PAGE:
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Brother & sister
Posted: 24/04/2013 by Don

Hi everyone,

First let me fill you in with the history. My two Med Spur Thigh's came to us from someone who no longer wanted them. Both from the same clutch of eggs from a UK breeder, I assumed they would be the same gender. This was around 8 years ago. Both grew up with stubby tails and flat plastrons'. But since coming out of hibernation this year, one (Pork Pie) has been acting strange toward the other (Mrs Pastry). About a week ago, Pork Pie began butting Mrs Pastry, this had never happened before. I was rather hopping it was just a little aggression as they both always want to get in the same corner. A quick look at Pork Pie's plastron revealed it to still be flat and her tale stubby.

A couple of days ago Pork Pie tried to mount Mrs Pastry and being unsuccessful began butting her. Another look at Pork Pie's plastron confirmed it was still as flat as Mrs Pastry's. 'Do I have a lesbian tortoise?' I asked myself.

Today there has been more butting and further attempts to mount. Creeping up on them and getting down to ground level for a good look, I saw it. Pork Pie is a MALE. I have a brother trying to bonk his sister and that really just wont do.

In my opinion, tortoises are not suited to the climat conditions in this country, so I would not wish to breed more animals to be subjected to a life in an unsuitable environment. Even if I was not of this opinion, I would not want to breed from genetically similar individuals. Inbreeding can result in deformity and a weakened genetic structure.

These two have been together all their lives' and I have never wanted for them to be separated, but I looks as if that is what must now happen.

I would be grateful of any ideas or comments you have.

Re: Brother & sister
Posted: 24/04/2013 by Tom

Hello, it's a little naive to expect to expect a plastron to change shape within a few days. You state"I saw it." Assuming "it"is a penis, then there is a simple fact that you've overlooked - if eggs are produced - use them for cooking. If you believe that your tortoises are "subjected to a life in an unsuitable environment" - then do something to improve it, or may I suggest that you suitably re-home them.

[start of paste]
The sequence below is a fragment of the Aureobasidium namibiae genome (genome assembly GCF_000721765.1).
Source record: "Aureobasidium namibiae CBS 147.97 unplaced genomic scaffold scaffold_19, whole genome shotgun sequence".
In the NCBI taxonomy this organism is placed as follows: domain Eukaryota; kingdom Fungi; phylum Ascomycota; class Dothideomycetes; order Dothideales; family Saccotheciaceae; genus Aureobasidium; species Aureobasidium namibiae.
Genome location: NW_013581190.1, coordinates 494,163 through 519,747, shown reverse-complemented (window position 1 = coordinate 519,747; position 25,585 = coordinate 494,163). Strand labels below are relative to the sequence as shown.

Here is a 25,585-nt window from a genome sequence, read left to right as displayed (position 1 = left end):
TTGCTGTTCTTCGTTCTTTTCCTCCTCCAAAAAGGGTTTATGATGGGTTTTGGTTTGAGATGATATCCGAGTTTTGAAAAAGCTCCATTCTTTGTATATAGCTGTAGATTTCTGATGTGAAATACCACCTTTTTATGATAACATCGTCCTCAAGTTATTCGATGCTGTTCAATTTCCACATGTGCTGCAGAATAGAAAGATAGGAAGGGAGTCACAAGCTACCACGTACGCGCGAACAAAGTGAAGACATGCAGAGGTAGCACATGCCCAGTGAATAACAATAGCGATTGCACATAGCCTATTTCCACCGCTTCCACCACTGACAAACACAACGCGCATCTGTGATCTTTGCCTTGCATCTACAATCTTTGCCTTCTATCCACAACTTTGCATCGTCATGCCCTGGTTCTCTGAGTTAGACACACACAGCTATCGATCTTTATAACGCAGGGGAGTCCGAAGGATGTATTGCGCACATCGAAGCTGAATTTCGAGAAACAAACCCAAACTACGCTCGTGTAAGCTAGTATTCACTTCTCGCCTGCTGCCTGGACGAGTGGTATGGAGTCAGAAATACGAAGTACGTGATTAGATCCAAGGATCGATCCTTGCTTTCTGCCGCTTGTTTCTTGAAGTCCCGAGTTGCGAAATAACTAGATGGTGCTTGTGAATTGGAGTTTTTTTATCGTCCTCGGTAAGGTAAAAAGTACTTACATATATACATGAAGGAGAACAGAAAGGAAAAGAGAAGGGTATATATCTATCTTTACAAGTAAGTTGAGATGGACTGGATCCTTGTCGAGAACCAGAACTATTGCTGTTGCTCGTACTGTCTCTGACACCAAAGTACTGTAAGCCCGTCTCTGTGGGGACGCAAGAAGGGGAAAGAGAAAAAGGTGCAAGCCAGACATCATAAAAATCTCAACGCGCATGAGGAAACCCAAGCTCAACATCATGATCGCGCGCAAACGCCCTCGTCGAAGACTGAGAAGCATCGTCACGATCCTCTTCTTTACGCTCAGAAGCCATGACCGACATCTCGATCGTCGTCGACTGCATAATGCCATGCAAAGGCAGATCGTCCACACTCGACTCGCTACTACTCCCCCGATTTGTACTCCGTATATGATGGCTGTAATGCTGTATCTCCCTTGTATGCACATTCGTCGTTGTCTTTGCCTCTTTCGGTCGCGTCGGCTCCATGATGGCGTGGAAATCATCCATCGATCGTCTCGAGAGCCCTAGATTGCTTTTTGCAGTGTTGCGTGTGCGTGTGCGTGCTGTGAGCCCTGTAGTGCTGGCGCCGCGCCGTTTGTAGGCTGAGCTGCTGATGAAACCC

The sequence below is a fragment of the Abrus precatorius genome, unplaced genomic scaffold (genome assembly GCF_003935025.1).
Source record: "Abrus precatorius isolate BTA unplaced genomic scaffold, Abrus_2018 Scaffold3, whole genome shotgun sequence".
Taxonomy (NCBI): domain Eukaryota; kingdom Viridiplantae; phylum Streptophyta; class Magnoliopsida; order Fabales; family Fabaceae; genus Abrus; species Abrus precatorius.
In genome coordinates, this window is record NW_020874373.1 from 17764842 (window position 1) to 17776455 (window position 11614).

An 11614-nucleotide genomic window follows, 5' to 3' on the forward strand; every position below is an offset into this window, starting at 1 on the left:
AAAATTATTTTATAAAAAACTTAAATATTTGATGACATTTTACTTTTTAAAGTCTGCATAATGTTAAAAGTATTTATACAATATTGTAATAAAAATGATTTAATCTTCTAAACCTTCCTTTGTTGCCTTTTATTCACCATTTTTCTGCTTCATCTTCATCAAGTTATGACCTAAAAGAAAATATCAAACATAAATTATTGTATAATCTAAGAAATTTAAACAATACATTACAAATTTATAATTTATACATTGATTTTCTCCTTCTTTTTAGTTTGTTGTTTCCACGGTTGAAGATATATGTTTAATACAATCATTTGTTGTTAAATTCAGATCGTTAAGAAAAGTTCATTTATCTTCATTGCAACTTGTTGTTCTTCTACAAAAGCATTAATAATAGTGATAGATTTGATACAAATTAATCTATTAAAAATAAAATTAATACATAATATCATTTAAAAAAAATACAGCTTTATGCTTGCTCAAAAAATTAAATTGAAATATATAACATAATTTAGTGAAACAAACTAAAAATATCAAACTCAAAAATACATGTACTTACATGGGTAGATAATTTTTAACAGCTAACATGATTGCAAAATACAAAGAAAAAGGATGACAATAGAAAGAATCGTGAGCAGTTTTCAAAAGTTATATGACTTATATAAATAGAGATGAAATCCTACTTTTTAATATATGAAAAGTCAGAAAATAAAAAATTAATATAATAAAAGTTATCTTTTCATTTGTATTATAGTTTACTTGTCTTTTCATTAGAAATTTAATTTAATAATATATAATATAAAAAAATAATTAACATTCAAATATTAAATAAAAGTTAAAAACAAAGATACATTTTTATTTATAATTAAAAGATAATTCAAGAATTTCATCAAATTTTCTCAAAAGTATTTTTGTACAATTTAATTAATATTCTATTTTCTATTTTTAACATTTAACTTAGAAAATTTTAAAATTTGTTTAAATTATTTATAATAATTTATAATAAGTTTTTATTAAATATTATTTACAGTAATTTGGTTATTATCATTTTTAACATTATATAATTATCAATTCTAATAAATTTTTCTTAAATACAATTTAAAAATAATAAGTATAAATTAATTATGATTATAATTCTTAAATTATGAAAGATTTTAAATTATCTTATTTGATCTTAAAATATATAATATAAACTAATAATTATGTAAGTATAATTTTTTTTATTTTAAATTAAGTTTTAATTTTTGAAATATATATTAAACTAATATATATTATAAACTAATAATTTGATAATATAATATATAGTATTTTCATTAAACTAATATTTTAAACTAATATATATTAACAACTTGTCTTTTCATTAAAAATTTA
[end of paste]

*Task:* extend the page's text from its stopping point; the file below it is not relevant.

Regards
Tom

Re: Brother & sister
Posted: 25/04/2013 by Don

Tom, I don't think you have understood my post. I was not expecting the plastron or tail to have changed shape over the course of a few days. I was confirming that I had not noticed a change which had already ocurred or was in the process of doing so.

From a scientific point of view, destroying any eggs would be the obvious course to take, since any offspring would stand chance of being deformed, or carrying a genetic fault which might result in the next generation manifesting that fault.

However, this is not an answer to the problem of the female being continually pestered by the male to mate. So far she has proved unreceptive, resulting in the male butting her. Even if she were to become receptive, the male would still want to mate in the future, despite a successful copulation. What's more, this would happen every year.

Again, you have misunderstood my meaning when I wrote "subjected to a life in an unsuitable environment". My tortoises have a large table which practically fills my garage and (weather conditions permitting) the free range of a garden which was redesigned specifically with them in mind. There is nothing to be done to make their habitat any more suitable, except to change the British climat. Tortoises range from equatorial to subtropical regions in the wild, they do not inhabit temperate zones, such as ours, because the climat conditions are unsuitable.

Re: Brother & sister
Posted: 25/04/2013 by Tom

Hello Don. No I didn't, you looked (& again days later) at the plastron. The "scientific" method to determine the sex is to check the supracaudal. Dead easy & no need to pick up. If the behaviour is persistent - 3 options, (separate as you say) re-home the male, obtain another female, (TPG Re- homing) or castration, extreme but can be done.
Re "climatic conditions" - better than a tort table in your garage, consider (for in bad weather) a greenhouse, (or mini), or a mini poly tunnel, 6x4ft x6ft (high) only £50 online!! Large wooden overnight houses with poly -carbonate tops are easy to make. Armed with some of the above, UK summers are great for torts. In the wild in mid-summer food is scarce & the extreme heat leads to a 2 month aestivation.